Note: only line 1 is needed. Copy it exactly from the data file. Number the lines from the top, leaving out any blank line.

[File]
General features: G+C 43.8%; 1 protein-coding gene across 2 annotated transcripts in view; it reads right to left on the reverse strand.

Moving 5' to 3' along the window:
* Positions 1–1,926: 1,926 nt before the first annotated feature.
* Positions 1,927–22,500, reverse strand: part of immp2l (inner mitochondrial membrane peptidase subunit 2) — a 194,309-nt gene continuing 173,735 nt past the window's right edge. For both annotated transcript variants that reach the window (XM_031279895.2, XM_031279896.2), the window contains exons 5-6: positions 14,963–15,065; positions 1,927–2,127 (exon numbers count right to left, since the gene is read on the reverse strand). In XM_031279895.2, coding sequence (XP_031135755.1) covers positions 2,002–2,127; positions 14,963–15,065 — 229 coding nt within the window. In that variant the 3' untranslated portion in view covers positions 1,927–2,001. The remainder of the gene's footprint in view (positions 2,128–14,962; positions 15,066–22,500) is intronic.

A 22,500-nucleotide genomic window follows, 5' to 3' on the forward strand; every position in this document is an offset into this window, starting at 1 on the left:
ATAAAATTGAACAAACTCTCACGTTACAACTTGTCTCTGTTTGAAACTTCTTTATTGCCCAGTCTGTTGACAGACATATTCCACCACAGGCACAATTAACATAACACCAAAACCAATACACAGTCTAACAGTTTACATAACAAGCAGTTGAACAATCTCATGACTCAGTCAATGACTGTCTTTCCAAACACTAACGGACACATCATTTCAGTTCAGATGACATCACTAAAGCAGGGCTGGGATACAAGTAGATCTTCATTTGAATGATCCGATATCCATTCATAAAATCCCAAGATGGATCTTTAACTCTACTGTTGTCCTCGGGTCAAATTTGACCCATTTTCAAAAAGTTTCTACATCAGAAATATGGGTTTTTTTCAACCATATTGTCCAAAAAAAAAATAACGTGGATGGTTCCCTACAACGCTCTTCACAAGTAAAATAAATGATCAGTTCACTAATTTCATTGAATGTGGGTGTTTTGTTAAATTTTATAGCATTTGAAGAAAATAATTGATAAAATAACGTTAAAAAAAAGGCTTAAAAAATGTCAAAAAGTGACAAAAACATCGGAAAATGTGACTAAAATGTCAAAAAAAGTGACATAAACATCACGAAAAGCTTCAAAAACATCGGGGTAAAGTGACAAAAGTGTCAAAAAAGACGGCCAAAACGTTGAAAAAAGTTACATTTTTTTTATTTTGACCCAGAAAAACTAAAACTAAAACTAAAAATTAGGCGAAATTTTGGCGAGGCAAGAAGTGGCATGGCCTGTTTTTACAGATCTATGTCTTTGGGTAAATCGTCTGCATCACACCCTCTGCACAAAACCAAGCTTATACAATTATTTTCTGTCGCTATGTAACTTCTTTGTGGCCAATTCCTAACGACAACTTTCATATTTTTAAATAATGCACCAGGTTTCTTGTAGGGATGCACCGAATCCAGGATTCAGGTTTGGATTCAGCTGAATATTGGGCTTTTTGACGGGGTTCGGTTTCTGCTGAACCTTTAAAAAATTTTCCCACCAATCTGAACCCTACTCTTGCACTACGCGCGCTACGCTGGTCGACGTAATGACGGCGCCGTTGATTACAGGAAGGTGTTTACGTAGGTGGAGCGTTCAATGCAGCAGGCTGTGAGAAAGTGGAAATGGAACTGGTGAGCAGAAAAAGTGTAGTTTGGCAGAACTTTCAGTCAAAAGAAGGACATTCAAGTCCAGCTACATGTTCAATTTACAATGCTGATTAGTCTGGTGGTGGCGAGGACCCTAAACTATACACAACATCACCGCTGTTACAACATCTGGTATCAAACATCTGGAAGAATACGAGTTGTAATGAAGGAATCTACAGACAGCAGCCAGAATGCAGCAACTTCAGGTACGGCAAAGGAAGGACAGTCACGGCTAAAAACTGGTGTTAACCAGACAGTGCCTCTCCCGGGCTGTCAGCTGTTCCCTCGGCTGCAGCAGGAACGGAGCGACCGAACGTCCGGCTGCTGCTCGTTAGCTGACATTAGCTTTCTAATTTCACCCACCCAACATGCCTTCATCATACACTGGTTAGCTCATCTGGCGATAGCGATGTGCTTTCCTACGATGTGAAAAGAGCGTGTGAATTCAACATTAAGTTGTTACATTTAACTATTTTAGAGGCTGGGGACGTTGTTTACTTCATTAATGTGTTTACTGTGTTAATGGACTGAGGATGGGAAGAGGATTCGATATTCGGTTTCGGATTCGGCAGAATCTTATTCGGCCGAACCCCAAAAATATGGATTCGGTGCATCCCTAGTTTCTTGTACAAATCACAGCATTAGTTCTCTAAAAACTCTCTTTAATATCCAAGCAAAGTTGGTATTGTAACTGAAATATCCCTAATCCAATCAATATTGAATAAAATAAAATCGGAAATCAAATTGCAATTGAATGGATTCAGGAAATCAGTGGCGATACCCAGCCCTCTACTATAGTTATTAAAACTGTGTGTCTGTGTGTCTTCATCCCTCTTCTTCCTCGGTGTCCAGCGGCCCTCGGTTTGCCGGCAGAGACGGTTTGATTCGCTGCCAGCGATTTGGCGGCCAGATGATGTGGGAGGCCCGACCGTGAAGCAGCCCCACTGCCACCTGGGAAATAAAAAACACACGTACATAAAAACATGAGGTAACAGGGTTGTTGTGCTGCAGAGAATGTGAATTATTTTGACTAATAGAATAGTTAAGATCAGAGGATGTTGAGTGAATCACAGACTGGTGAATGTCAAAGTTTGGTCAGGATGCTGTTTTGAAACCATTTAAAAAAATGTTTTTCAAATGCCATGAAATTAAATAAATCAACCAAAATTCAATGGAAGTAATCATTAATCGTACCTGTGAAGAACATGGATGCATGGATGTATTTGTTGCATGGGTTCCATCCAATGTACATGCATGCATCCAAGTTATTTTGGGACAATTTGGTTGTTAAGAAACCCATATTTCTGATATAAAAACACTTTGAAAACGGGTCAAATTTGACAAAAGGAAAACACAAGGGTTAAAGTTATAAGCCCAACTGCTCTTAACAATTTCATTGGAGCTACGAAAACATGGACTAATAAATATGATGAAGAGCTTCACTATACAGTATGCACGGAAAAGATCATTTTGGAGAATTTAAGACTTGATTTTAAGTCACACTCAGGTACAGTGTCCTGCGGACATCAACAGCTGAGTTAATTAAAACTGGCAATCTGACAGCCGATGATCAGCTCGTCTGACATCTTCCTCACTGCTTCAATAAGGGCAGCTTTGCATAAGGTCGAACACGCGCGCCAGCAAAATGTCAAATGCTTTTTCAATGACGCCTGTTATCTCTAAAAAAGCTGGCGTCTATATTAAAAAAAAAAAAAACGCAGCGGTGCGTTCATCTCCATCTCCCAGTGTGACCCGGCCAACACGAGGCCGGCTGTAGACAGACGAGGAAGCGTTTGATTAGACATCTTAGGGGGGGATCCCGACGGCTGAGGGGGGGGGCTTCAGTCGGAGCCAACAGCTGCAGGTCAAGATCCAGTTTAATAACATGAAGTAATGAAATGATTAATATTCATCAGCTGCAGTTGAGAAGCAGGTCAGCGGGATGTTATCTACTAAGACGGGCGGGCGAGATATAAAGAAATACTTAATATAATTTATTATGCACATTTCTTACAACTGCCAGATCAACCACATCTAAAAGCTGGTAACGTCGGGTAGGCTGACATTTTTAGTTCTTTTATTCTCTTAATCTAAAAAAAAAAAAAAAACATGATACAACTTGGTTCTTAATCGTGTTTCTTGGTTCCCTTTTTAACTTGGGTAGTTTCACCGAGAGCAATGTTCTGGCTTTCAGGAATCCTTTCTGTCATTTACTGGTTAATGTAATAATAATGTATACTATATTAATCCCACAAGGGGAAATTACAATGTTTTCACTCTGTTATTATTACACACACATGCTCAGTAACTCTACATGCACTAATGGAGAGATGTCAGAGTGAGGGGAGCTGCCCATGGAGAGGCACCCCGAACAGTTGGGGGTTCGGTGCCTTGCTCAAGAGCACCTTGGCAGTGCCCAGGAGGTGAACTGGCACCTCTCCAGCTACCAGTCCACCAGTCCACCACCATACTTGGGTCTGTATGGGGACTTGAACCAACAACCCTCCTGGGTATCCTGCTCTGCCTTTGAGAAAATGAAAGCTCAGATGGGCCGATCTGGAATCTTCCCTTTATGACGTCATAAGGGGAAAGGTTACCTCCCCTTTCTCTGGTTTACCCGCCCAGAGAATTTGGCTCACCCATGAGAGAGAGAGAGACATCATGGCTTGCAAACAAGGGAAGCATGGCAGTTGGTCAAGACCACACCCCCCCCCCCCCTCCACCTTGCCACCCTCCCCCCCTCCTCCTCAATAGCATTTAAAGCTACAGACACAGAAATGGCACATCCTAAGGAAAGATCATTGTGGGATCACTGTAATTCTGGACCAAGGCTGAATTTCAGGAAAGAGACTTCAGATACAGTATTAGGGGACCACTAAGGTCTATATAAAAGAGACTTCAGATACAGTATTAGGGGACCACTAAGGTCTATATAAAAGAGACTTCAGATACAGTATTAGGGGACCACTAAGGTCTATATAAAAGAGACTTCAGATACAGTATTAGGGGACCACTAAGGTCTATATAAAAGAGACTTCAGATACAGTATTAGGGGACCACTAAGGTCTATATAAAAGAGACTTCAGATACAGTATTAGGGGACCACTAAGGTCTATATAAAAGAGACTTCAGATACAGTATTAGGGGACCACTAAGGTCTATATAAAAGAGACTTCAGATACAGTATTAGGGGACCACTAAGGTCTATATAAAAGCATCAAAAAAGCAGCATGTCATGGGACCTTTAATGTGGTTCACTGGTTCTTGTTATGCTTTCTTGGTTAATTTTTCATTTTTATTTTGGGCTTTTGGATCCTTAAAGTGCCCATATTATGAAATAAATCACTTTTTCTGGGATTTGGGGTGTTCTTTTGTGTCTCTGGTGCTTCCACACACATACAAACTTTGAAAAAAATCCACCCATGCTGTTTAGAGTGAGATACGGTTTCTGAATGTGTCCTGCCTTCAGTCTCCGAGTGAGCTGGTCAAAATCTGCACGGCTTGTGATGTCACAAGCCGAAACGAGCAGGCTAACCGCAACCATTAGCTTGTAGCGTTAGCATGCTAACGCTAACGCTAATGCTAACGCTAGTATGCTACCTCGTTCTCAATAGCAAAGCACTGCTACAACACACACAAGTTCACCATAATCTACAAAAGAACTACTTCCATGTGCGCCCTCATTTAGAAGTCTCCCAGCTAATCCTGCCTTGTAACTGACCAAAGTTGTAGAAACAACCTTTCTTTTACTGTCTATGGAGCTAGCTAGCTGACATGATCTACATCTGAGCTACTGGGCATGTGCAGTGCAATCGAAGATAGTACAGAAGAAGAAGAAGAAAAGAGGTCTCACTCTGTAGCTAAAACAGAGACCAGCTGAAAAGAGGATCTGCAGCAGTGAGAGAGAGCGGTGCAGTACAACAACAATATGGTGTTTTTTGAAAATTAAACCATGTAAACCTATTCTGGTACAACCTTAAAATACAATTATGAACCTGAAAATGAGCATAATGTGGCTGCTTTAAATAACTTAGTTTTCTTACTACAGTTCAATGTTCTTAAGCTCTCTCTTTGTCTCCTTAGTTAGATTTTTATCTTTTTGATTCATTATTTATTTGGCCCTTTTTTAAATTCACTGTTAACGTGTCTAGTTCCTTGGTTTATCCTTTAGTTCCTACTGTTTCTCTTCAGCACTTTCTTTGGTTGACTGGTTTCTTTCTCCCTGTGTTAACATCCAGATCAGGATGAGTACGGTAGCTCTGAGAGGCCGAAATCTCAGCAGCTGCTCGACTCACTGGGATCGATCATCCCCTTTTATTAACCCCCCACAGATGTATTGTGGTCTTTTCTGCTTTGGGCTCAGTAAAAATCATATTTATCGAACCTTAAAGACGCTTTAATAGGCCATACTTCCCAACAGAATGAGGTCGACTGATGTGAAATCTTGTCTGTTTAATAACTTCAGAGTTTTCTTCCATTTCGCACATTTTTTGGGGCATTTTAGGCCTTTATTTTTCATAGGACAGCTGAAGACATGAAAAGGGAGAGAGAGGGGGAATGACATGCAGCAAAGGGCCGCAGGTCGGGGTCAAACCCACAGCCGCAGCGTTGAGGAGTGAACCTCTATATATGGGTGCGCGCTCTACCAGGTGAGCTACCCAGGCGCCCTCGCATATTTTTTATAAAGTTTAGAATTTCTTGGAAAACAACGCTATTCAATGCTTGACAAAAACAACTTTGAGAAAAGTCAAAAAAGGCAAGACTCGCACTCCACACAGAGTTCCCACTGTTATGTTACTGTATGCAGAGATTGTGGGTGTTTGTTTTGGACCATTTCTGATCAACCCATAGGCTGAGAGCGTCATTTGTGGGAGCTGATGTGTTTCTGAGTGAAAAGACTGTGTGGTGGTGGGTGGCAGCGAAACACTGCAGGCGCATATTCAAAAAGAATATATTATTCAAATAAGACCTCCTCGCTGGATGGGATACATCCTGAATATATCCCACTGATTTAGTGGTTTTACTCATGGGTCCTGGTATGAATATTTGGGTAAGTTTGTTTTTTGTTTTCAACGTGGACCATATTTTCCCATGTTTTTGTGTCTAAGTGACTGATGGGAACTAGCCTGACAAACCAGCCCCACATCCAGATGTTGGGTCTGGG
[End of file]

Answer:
General features: G+C 43.8%; 1 protein-coding gene across 2 annotated transcripts in view; it reads right to left on the reverse strand.